If you’ve been following along for a while, you may have noticed I pull many recipes from various Junior League cookbooks. Quite often the recipes in those cookbooks are heirloom recipes, passed along in families or between friends, each one with its own untold story. And while that has its own lure of appeal, knowing that most of the recipes originated from everyday home cooks gives me the greatest satisfaction.
Recently, I picked up a couple of old Junior League cookbooks published in the early 1970’s while searching for recipes that would put some Hachiya persimmons (the longer, pointy-ended ones) to good use. I came across this recipe which immediately interested me. I’ve had great success with other brunch cakes, and this one was definitely different. It was neither a steamed pudding nor a persimmon cookie like most of the recipes I had encountered thus far. It also involved the typical warm winter spices that are so characteristic of persimmon season, which makes sense considering the very sweet yet almost flavorless pulp of a ripe Hachiya; you’ve got to add something to it. But what really stood out was the lack of eggs, and the unusual requirement of adding baking soda to the persimmon puree beforehand.
What? Why? I’ve never had to do that with banana breads or cakes. Unfortunately old cookbooks rarely provide any commentary like those of today, so this question remains unanswered for now.
As I do with most baking recipes, I followed it exactly as written the first time around. I was very intrigued to find the persimmon-baking soda combination resulted in an almost gelatin-like substance after a mere 5 minute period. I have no background in chemistry, but I have to assume the baking soda somehow stabilized what was previously a thick, syrupy puree. Clearly something chemical was going on. (I may have to pose this question to the folks over at Cooks Illustrated. This is totally up their alley, and they have scientists on staff to shed light on these very things. If you know the answer to this, please set my mind at ease by leaving me a comment below.) Curiosity aside, this cake is quite good and the only adjustment I made was to shorten the baking time. That probably had more to do with my own oven than anything.
Spicy Persimmon Brunch Cake
Recipe from The California Heritage Cookbook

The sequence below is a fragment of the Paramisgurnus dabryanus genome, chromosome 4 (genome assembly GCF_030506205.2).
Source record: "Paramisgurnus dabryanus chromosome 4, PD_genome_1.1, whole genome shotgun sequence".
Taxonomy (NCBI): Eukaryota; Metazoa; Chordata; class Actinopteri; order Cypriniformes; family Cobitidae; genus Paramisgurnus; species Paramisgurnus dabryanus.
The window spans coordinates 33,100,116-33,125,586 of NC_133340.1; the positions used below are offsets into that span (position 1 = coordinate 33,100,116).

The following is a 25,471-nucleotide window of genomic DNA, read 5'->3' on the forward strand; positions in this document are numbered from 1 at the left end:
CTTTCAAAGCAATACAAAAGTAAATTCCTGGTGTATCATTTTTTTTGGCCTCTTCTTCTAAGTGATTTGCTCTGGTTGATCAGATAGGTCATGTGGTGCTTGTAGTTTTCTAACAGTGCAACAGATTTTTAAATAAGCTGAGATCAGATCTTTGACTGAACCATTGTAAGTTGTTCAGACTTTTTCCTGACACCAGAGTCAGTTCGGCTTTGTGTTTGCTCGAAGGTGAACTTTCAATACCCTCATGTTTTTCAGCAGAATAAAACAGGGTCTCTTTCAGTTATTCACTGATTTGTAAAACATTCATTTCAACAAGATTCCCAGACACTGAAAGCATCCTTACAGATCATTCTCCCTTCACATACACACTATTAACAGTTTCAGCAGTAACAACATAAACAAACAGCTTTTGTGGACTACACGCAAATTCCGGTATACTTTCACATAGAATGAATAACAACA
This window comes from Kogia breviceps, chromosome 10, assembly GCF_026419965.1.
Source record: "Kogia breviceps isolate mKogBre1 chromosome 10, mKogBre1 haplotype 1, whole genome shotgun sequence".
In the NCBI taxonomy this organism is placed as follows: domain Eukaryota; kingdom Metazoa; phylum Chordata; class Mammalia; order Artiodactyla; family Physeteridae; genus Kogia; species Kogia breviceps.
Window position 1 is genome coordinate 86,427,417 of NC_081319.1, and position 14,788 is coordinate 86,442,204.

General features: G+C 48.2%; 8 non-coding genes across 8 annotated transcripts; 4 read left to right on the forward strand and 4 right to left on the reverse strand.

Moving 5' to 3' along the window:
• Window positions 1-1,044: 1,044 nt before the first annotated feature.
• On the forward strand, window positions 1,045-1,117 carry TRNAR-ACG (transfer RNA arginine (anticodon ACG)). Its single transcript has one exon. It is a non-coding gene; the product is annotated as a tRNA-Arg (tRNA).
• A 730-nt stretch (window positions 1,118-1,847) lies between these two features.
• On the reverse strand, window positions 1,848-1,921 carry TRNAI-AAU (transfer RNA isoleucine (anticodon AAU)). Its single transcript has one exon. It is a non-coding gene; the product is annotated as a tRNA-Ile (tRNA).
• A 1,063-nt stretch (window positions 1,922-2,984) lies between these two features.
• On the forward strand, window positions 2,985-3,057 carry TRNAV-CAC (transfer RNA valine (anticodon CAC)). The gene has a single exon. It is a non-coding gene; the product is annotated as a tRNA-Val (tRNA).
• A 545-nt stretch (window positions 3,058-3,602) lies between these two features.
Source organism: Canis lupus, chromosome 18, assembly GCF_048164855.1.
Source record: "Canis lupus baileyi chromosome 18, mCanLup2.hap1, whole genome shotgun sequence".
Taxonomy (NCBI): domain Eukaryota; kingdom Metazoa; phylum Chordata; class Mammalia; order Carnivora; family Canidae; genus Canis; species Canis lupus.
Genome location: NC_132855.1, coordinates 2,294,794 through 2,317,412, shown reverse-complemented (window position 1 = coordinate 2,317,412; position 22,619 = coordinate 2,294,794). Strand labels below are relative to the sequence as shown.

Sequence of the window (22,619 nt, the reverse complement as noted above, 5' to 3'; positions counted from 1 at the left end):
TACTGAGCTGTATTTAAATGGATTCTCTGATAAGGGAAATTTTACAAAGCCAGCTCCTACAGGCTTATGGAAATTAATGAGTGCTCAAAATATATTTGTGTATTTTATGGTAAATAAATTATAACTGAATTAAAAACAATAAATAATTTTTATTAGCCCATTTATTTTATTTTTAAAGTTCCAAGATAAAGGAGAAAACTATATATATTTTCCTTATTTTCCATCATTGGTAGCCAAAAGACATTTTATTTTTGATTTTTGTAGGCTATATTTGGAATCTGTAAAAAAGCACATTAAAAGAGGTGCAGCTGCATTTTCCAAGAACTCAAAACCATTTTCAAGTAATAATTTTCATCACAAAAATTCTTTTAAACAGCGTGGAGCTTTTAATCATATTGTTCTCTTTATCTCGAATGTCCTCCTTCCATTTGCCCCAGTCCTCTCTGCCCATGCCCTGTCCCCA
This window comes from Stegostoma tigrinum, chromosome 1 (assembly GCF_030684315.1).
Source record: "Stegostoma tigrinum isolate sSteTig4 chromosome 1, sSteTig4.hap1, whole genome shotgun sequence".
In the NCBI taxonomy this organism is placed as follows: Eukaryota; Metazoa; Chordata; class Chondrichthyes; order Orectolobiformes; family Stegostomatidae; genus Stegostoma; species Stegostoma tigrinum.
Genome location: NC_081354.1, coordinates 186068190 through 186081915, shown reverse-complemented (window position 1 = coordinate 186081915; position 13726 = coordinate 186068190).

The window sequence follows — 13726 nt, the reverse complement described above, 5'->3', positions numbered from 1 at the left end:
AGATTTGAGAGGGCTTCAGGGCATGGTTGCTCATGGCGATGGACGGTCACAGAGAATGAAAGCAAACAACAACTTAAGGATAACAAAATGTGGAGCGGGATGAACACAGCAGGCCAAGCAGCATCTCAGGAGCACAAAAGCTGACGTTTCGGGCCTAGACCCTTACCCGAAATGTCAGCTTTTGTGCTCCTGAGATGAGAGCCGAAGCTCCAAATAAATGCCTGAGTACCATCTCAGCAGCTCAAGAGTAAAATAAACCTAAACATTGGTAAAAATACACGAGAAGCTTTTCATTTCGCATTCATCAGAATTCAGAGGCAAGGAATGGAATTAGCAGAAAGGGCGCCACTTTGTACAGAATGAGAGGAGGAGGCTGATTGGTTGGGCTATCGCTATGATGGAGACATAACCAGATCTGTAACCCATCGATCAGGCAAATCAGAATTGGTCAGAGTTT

I realize persimmons are not available everywhere and their season will be over sometime in February for those of us in Southern California. But if you can get your hands on some of the Hachiya persimmons, please consider making this interesting and tasty spice cake. Most importantly, you must allow the persimmons to ripen to the point where they are like a water balloon in your hand otherwise you will have very unpleasant results (think the worst case of dry mouth you’ve ever had and multiply it times ten).
1-1/4 cup pureed fresh persimmon, Hachiya variety (see note below)
1 teaspoon baking soda
1/2 cup butter, softened
1 cup granulated sugar
2 cups sifted flour
2 teaspoons baking powder
1 teaspoon ground cinnamon
1/2 teaspoon ground nutmeg
1/2 teaspoon ground cloves
1/4 teaspoon salt
1/2 cup pecans, finely chopped
1 teaspoon orange zest
1/2 teaspoon lemon zest
Stir together the persimmon and baking soda in a small bowl until blended and set aside. Sift together flour, baking powder, cinnamon, nutmeg, cloves and salt and set aside. In a large bowl, cream the butter and sugar until fluffy. Add the puree to the creamed butter and sugar (the creaminess of the butter and sugar will be replaced with a lumpy orange-colored concoction that will not incorporate) and mix together. Gradually blend the dry ingredients into the persimmon mixture. Add the nuts and zests, mixing just enough to blend.
Spoon the stiff batter into a well-greased and floured 8 x 8 x 2-inch cake pan or 5-cup bundt pan. Bake in a preheated 350 degree F oven for 35 to 40 minutes or until a toothpick inserted in the center of the cake comes out clean. Cool the cake in the pan for 10 minutes and turn out onto a rack to continue cooling another 20 or 30 minutes before serving (or serve directly from the pan if using an 8 x 8 x2-inch pan). Sprinkle with confectioner’s sugar and serve warm.
Cake may be baked earlier and reheated, wrapped in foil, for 15 minute at 325 degrees F. (It’s good at room temp as well.)
Note: A fresh Hachiya persimmon should feel soft and jellylike when ripe. Cut it in half and scoop the flesh from the skin with a spoon. Use a blender or immersion blender to smooth the pulp. Use at once or freeze. The puree tends to turn brown if left, and a small amount of lemon juice may be added if desired, to prevent discoloration. (I did not do this.)